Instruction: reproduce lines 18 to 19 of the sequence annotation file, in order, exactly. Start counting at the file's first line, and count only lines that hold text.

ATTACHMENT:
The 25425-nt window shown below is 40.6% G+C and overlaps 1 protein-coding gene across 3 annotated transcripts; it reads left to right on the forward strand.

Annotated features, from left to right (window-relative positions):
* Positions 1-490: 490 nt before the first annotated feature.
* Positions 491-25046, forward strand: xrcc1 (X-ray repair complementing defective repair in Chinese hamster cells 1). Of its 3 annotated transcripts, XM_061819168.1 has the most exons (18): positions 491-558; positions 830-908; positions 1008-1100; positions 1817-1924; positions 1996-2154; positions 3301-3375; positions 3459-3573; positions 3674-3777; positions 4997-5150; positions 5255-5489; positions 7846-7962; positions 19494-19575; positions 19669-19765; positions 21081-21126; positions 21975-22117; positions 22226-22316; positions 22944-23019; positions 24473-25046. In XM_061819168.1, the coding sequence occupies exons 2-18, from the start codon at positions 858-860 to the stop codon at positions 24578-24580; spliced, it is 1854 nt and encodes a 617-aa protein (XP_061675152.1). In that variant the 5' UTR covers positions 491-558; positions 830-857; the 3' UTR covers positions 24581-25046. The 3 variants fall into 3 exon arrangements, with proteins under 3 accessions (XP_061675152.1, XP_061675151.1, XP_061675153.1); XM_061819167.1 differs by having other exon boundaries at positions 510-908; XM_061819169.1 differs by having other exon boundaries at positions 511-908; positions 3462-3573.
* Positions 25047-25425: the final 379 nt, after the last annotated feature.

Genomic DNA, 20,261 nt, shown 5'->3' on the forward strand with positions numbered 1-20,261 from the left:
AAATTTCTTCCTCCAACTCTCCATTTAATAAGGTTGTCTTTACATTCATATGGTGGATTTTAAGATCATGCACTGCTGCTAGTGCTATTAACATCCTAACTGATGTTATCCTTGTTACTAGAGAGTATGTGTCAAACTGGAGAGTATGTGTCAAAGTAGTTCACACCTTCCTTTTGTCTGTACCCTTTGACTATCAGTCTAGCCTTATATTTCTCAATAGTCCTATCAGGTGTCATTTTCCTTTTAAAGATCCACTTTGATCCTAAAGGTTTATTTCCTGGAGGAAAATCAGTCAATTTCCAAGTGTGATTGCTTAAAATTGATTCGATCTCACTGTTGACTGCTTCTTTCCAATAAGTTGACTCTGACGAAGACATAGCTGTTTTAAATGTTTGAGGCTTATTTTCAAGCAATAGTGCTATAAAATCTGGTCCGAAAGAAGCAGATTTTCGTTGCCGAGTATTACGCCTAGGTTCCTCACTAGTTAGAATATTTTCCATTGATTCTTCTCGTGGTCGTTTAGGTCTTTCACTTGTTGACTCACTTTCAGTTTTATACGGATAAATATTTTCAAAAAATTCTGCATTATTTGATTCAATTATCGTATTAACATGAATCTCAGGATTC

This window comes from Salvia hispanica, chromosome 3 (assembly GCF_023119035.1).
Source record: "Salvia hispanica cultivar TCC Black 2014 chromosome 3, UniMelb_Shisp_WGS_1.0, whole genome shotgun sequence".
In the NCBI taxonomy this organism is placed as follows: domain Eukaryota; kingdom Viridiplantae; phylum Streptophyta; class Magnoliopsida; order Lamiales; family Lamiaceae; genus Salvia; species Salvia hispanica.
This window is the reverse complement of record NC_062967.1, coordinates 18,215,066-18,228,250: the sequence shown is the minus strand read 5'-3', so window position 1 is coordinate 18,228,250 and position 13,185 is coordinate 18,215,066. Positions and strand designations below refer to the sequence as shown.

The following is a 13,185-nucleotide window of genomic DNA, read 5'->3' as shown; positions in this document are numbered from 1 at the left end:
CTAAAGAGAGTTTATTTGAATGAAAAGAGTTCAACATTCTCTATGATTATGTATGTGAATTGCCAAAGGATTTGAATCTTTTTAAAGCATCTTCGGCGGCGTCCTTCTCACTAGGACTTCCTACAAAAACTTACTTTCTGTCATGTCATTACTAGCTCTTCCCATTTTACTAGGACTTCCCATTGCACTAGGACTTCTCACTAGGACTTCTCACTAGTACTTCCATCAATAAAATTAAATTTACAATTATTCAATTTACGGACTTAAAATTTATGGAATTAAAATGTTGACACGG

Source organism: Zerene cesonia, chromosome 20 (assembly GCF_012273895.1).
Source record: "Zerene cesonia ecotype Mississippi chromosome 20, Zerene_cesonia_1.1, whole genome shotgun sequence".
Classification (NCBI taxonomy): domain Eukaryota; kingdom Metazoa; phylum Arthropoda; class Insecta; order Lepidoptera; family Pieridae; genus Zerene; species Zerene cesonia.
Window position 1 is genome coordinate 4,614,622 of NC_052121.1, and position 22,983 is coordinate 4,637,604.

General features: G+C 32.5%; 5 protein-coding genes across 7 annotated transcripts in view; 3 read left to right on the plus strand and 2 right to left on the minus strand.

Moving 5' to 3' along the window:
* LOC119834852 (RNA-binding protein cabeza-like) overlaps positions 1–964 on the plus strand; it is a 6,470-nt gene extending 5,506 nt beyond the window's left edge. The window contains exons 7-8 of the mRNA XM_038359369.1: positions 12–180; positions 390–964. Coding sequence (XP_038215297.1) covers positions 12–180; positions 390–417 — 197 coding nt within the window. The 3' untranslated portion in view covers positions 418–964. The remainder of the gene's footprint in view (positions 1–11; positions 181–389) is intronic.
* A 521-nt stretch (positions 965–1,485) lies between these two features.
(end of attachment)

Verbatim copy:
General features: G+C 32.5%; 5 protein-coding genes across 7 annotated transcripts in view; 3 read left to right on the plus strand and 2 right to left on the minus strand.

Moving 5' to 3' along the window: